I had another round of vision therapy today, and it is very interesting. Here is the description:
A Brock string (named after Frederick W. Brock) is an instrument used in vision therapy. It consists of a white string of approximately 10 feet in length with three small wooden beads of different colors.
The Brock string is commonly employed during treatment of convergence insufficiency and other anomalies of binocular vision. It is used to develop skills of convergence as well as to disrupt suppression of one of the eyes.
During therapy, the one end of the Brock string is held on the tip of the nose while the other is tied to a fixed point. The three beads are spaced out at various distances. The patient is asked to focus on one of the beads, while noting the visual input of each eye and sensation of convergence. Techniques may be made more difficult by bringing the beads closer to the nose and by employing lenses and prisms.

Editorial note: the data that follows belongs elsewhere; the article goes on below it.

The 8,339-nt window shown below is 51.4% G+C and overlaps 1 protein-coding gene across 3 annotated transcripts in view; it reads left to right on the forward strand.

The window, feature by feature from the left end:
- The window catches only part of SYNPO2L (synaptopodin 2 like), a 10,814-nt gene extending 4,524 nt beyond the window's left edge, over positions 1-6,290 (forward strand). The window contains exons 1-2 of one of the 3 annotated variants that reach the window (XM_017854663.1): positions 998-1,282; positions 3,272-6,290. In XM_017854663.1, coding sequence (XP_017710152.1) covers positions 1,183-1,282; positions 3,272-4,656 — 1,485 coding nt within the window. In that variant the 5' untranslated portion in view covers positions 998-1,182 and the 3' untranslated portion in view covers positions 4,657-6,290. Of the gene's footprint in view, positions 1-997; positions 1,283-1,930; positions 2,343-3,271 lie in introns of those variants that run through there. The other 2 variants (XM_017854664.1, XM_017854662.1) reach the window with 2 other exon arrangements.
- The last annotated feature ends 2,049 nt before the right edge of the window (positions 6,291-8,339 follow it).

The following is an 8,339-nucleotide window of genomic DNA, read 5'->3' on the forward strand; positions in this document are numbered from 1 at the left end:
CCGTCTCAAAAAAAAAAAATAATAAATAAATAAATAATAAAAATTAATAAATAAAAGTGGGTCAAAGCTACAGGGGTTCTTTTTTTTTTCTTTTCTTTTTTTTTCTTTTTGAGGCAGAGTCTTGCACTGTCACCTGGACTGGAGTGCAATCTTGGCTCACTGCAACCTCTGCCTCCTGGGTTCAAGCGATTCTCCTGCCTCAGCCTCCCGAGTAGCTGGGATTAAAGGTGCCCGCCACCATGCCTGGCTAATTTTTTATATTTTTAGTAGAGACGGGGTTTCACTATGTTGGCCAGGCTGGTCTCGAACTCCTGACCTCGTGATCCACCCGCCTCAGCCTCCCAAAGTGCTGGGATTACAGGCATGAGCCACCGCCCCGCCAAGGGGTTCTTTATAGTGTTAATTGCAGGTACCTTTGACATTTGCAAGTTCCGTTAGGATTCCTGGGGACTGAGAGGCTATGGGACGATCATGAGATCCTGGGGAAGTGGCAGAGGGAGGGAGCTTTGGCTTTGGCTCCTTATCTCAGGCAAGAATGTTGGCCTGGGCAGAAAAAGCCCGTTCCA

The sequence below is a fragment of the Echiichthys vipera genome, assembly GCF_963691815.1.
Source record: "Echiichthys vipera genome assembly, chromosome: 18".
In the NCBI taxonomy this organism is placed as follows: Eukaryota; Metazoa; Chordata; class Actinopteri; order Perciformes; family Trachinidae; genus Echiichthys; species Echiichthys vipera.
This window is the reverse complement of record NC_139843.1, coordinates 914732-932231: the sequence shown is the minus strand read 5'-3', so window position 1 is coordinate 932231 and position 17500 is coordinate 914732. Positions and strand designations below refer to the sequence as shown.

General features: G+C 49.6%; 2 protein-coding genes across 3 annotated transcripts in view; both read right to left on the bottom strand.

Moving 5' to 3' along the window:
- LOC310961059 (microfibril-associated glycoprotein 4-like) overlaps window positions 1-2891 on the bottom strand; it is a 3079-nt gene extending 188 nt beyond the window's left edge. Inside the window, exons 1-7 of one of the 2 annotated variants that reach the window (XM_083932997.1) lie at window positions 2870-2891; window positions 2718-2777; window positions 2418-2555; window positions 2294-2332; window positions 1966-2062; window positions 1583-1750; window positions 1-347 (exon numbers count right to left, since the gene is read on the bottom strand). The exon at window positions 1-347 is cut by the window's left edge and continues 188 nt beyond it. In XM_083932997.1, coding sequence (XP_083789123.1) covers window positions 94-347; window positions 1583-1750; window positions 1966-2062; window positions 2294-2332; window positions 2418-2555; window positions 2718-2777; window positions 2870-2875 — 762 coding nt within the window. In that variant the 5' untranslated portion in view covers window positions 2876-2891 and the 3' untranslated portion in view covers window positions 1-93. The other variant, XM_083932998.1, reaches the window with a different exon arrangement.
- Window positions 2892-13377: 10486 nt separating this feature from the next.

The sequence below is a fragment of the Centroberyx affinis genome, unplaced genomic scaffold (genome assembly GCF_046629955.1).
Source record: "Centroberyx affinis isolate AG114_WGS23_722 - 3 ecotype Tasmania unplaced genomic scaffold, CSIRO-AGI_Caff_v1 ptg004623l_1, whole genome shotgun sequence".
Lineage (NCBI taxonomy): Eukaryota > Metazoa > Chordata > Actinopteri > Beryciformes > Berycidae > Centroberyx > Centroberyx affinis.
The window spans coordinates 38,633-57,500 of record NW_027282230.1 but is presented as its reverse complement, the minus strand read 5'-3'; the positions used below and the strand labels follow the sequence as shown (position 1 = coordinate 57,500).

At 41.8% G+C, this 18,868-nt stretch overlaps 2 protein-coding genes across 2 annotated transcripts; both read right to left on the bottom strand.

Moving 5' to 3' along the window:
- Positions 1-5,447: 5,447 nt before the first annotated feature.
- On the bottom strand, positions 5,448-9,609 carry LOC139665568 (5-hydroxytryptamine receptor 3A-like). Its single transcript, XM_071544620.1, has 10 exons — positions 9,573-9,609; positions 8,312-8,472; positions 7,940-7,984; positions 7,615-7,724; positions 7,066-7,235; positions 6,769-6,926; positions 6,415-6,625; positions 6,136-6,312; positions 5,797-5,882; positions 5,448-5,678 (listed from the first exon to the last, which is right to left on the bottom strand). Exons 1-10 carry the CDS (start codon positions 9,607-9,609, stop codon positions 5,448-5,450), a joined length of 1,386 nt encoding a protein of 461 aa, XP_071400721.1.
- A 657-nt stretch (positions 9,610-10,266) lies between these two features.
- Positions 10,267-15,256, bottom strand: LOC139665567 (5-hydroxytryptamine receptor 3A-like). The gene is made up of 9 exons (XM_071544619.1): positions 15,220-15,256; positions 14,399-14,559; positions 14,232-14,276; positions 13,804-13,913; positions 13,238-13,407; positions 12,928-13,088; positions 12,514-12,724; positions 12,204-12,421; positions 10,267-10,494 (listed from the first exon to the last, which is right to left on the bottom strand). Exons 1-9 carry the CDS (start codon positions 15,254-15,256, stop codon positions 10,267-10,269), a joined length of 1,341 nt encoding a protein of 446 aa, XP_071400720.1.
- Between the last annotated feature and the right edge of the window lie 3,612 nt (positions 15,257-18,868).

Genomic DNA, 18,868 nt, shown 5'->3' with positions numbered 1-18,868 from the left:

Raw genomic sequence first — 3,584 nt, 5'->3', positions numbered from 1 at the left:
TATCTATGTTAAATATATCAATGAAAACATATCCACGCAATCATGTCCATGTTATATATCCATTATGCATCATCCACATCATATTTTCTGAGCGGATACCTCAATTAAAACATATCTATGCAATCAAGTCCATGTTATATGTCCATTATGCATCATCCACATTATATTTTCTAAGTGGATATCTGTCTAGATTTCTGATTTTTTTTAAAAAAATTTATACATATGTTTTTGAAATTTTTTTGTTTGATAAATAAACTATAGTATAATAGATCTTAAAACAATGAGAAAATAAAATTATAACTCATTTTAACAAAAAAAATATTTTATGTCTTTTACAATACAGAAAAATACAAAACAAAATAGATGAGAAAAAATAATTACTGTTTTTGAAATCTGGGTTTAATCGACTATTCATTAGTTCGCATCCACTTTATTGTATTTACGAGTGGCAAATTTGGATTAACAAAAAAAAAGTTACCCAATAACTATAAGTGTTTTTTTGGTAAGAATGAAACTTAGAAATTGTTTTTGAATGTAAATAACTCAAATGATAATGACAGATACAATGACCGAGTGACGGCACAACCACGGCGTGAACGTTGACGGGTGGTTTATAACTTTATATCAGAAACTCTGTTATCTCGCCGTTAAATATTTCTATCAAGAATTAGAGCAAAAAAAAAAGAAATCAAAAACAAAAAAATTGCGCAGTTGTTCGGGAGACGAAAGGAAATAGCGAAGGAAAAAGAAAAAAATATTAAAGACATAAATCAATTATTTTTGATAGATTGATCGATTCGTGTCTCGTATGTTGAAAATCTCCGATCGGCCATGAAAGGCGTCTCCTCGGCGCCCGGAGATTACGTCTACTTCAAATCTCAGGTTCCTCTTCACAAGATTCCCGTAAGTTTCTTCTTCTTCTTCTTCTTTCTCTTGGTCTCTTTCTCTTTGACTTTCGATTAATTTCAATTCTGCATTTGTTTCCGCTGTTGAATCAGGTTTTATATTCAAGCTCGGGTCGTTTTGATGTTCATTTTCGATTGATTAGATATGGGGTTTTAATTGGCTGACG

Here is a video that you can watch:
Another exercise uses a XBox controller, and there are very specialized vision
programs that the therapist use with me. Our son is intrigued that Dad uses a
computer and a XBox controller. Finally, my son is interested in my therapy!